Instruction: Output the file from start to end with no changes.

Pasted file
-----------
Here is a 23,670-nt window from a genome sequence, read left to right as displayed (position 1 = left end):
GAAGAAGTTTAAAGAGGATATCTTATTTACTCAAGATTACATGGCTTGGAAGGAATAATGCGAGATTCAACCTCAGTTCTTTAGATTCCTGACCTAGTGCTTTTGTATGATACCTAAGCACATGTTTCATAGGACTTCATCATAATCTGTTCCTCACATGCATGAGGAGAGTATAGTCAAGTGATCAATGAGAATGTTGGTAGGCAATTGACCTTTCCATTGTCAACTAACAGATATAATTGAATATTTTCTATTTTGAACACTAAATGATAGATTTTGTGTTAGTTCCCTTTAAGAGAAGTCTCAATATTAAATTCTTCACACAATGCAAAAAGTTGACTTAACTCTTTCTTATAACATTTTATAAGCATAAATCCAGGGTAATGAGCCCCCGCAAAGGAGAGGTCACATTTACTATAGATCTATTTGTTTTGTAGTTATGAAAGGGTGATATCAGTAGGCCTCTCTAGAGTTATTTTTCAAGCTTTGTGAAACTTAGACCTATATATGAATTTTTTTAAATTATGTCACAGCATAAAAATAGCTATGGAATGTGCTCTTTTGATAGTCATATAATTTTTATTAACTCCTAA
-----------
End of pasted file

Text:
Here is a 23,670-nt window from a genome sequence, read left to right as displayed (position 1 = left end):
GAAGAAGTTTAAAGAGGATATCTTATTTACTCAAGATTACATGGCTTGGAAGGAATAATGCGAGATTCAACCTCAGTTCTTTAGATTCCTGACCTAGTGCTTTTGTATGATACCTAAGCACATGTTTCATAGGACTTCATCATAATCTGTTCCTCACATGCATGAGGAGAGTATAGTCAAGTGATCAATGAGAATGTTGGTAGGCAATTGACCTTTCCATTGTCAACTAACAGATATAATTGAATATTTTCTATTTTGAACACTAAATGATAGATTTTGTGTTAGTTCCCTTTAAGAGAAGTCTCAATATTAAATTCTTCACACAATGCAAAAAGTTGACTTAACTCTTTCTTATAACATTTTATAAGCATAAATCCAGGGTAATGAGCCCCCGCAAAGGAGAGGTCACATTTACTATAGATCTATTTGTTTTGTAGTTATGAAAGGGTGATATCAGTAGGCCTCTCTAGAGTTATTTTTCAAGCTTTGTGAAACTTAGACCTATATATGAATTTTTTTAAATTATGTCACAGCATAAAAATAGCTATGGAATGTGCTCTTTTGATAGTCATATAATTTTTATTAACTCCTAA